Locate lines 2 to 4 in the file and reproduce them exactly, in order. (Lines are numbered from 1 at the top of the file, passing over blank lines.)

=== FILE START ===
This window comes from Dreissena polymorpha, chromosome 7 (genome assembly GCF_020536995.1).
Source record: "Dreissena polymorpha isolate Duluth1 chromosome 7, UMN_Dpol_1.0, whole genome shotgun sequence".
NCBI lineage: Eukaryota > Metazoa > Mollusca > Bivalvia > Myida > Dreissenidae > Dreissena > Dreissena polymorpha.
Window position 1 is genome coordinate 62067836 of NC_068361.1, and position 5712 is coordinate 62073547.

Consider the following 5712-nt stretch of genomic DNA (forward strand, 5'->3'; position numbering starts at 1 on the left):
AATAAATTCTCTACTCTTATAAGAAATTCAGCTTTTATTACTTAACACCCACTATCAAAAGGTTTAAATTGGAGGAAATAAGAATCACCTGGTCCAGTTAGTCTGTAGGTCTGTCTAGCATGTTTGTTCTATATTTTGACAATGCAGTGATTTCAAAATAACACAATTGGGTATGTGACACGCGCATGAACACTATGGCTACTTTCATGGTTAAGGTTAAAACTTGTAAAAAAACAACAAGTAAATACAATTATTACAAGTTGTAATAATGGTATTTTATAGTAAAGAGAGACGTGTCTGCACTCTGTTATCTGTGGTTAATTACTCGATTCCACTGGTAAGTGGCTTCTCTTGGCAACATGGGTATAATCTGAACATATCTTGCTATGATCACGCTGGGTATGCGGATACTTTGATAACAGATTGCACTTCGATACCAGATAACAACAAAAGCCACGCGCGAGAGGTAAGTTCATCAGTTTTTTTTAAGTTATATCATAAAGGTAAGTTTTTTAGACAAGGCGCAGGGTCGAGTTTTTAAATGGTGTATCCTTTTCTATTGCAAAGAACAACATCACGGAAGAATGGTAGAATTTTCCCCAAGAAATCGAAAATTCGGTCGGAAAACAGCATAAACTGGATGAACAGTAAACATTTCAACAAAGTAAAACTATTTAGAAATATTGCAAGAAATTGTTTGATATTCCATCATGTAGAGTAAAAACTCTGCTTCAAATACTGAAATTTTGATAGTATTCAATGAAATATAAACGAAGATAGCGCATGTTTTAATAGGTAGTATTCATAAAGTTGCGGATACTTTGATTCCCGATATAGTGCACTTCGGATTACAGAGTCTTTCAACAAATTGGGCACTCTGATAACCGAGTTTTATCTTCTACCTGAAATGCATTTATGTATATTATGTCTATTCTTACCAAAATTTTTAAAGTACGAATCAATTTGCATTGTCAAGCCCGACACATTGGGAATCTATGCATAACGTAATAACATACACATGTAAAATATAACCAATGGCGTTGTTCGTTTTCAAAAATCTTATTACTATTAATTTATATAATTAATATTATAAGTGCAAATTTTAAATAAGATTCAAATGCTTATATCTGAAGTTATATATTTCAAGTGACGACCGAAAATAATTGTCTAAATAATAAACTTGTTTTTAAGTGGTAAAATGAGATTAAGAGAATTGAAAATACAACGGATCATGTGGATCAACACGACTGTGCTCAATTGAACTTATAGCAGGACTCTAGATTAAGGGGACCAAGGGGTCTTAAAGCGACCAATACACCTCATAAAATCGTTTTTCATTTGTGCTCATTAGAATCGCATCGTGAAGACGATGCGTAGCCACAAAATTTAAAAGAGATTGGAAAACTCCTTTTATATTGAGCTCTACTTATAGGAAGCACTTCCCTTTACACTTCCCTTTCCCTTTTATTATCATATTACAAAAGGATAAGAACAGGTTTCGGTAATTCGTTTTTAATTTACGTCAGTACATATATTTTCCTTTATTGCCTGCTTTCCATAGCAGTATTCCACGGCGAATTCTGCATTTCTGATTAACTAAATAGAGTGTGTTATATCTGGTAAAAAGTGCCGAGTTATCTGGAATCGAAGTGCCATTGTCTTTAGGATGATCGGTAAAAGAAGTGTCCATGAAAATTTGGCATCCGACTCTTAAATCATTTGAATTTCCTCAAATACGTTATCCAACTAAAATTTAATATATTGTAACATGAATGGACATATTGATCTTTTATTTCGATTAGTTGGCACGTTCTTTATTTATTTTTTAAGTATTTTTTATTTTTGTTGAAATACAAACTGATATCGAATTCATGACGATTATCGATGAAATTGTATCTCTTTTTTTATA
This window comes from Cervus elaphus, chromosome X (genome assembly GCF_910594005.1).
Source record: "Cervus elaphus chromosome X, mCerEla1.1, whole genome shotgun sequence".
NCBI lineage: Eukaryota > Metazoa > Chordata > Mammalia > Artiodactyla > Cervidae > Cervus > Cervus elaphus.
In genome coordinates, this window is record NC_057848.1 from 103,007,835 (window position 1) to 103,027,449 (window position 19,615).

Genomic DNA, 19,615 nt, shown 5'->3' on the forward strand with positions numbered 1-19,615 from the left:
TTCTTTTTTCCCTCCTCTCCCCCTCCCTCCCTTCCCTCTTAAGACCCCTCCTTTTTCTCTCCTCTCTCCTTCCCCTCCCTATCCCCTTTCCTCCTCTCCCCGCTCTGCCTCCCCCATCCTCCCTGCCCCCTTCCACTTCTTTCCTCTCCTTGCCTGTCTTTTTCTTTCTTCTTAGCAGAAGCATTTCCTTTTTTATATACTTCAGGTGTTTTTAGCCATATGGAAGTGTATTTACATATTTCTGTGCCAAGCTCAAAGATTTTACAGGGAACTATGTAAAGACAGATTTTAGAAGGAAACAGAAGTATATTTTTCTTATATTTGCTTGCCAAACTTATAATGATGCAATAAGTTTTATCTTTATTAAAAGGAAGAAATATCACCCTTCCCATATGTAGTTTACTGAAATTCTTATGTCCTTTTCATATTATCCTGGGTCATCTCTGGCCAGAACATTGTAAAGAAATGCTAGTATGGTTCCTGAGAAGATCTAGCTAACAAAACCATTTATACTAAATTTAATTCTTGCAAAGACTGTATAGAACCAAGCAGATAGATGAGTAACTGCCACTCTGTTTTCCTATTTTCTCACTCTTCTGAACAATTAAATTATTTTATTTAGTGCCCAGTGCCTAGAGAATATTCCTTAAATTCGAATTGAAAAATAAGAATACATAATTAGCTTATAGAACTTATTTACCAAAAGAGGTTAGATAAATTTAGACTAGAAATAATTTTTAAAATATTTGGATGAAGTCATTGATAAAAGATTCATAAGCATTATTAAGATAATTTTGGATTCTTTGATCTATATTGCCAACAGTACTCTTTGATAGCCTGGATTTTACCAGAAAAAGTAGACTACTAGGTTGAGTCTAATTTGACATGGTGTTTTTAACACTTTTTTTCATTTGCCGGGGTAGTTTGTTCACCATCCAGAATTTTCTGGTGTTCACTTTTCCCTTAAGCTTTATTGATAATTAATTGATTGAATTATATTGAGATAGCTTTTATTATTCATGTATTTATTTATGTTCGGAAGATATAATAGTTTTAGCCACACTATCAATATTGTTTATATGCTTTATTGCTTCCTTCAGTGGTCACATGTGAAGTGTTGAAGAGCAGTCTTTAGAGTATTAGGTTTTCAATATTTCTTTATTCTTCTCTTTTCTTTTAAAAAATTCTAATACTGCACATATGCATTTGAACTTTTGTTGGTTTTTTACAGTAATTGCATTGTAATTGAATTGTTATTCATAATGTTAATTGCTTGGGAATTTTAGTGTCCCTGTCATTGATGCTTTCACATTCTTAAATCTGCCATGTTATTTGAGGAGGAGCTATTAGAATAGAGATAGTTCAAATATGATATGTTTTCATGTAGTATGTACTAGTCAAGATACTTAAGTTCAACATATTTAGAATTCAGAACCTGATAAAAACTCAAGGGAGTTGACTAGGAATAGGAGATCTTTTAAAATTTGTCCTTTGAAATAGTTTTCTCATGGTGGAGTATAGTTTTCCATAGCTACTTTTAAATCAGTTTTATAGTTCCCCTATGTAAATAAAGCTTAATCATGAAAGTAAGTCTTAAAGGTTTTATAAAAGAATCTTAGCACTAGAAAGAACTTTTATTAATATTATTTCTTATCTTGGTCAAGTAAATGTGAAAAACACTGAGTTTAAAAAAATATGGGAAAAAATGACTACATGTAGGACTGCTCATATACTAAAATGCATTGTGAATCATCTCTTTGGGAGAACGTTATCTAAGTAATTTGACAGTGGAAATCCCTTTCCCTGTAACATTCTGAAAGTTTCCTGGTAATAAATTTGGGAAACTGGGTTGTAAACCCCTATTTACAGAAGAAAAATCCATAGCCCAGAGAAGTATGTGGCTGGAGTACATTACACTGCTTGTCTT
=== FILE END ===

Source record: "Dreissena polymorpha isolate Duluth1 chromosome 7, UMN_Dpol_1.0, whole genome shotgun sequence".
NCBI lineage: Eukaryota > Metazoa > Mollusca > Bivalvia > Myida > Dreissenidae > Dreissena > Dreissena polymorpha.
Window position 1 is genome coordinate 62067836 of NC_068361.1, and position 5712 is coordinate 62073547.